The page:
Figure 6. Microbial composition analysis. Taxonomic composition of the fecal bacterial communities at the phylum level (A). Taxonomic composition of the fecal bacterial communities at the genus level (B). Data are given as mean ± SD (n = 5), *P < 0.05.
At the genus level (Figure 6B), Prevotella, Treponema, and Oscillospira were the most abundant microorganisms in the three groups of rats. The relative abundances of Prevotella, Treponema, and Oscillospira in the NC rats were 25.91, 7.35, and 4.92%, respectively. The relative abundances of Prevotella, Treponema, and Oscillospira in the HFD rats were 23.88, 2.31, and 4.63%, respectively. The relative abundances of Prevotella, Treponema, and Oscillospira in the HFD + XOS rats were 32.46, 4.23, and 2.56%, respectively. The relative abundances of Prevotella and Paraprevotella were significantly higher in the HFD + XOS rats than the NC rats (P < 0.05).
Fecal SCFA Content and Its Association With Microbial Composition
To verify whether the anti-inflammatory effects were a direct consequence of compositional changes in the intestinal microbiota or an indirect effect involving metabolites, we examined the fecal SCFA content in the three groups of rats (Figures 7A–G). The levels of acetic acid, propionic acid, butyric acid, isobutyric acid, valeric acid, and total SCFAs were found to be significantly lower in the HFD rats than in the NC rats. The levels of acetic acid, propionic acid, isobutyric acid, and valeric acid were similar between the three groups. The levels of butyric acid and total SCFAs in the HFD + XOS rats were significantly higher than those in the HFD rats and similar to those in the NC rats. The levels of fecal isovaleric acid were similar between the three groups. Previous reports have suggested that the SCFA content is regulated by microorganisms. Therefore, we analyzed the correlation between the percentage of intestinal microbes and the SCFA contents of all samples (Figures 7H,I). We found a positive correlation between butyric acid and the relative abundances of Prevotella and Paraprevotella.
Figure 7. Determination of fecal SCFA content and its correlation with abundance of microorganisms. The levels of acetic acid (A), propionic acid (B), isobutyric acid (C), butyric acid (D), isovaleric acid (E), and valeric acid (F) were determined. The correlation between Prevotella and acetic acid (G), the correlation between Bacteroidetes and acetic acid (H) and the correlation between Lactobacillus and acetic acid (I) were analyzed. Data are given as mean ± SD (n = 5), *P < 0.05.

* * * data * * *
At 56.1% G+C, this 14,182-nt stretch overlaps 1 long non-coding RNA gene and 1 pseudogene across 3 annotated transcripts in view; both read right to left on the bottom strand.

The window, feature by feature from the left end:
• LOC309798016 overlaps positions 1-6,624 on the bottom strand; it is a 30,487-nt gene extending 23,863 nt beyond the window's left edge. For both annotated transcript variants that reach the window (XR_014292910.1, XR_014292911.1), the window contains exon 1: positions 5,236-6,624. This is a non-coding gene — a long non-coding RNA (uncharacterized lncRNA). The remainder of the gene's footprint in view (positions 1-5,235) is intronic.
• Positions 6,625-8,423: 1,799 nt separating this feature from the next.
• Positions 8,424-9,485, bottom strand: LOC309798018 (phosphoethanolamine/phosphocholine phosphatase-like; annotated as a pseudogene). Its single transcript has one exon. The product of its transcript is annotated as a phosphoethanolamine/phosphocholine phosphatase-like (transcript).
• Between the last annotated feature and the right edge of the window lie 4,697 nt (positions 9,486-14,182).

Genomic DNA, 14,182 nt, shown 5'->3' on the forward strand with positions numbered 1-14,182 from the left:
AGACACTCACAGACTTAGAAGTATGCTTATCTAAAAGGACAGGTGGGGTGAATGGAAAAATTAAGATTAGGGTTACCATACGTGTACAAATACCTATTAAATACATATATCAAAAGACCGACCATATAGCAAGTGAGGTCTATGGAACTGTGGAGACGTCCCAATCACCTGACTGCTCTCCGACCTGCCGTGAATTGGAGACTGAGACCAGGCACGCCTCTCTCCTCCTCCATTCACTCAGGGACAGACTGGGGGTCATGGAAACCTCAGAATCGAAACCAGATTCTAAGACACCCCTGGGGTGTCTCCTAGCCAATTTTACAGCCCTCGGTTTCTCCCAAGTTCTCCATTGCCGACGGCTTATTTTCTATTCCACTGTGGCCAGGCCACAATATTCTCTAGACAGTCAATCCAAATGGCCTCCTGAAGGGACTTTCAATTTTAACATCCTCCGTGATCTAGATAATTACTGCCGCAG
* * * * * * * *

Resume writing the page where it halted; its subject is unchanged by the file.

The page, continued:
Dietary supplementation of XOS has been found to alleviate intestinal inflammation (Yoshino et al., 2006). XOS can modulate inflammatory cytokines such as TNF-α and IL-1β in mice (Hansen et al., 2013). Here, we successfully modeled obesity and systemic low-grade inflammation in rats using HFD. Specifically, the rats fed a HFD exhibited significant increases in body weight, organ fat deposition, organ weight and the organ/body weight ratio. The HFD rats also exhibited structural damage to the intestine. We found that XOS effectively alleviated many of the adverse effects of HFD, including body and organ weight gain, as well as some systemic chronic low-grade inflammation. Long-term HFD can also lead to colonic damage, which is characterized by the shortening of the colon, marked damage to the crypts and the disappearance of goblet cells (Deol et al., 2015).
We speculate that inflammatory damages are due to the high level of LPS. LPS is a lipopolysaccharide produced by Gram-negative bacteria, and can cause inflammation via TLR4-mediated NF-kB activation (Hoshino et al., 1999) and the production of various inflammatory factors, such as TNF-α, IL-6, and IL-1β (Dinarello, 1991). In our experiments, the morphological damage to the colon was relieved by XOS, and the plasma LPS content and expression of TNF-α and MCP-1 were reduced. Our results showed that plasma and colonic IL-10 levels exhibited similar trends in the NC and HFD-XOS rats. In contrast, the HFD rats exhibited increased colonic IL-10 levels and decreased plasma IL-10 levels. There are two possible reasons for this reciprocal behavior. First, IL-10 is produced by a variety of immune cell types, including monocytes and macrophages, which are potent inhibitors of pro-inflammatory cytokines and chemokines, and can prevent diet-induced insulin resistance (Akdis and Blaser, 2001; Hong et al., 2009). Plasma IL-10 can prevent insulin resistance, and the level of blood glucose in the blood is constantly changing. We measured the level of plasma IL-10 at one time point. As the blood glucose level decreases after fasting, and the role of IL-10 in preventing diet-induced insulin resistance weakens, the IL-10 level is low. Second, we measured IL-10 protein levels in the plasma and IL-10 mRNA levels in the colon. In addition, previous studies have shown that XOS can improve intestinal health by regulating intestinal microbes (Makelainen et al., 2010), which may also contribute to the reduction of colonic inflammation observed in the HFD-XOS rats compared with the HFD rats.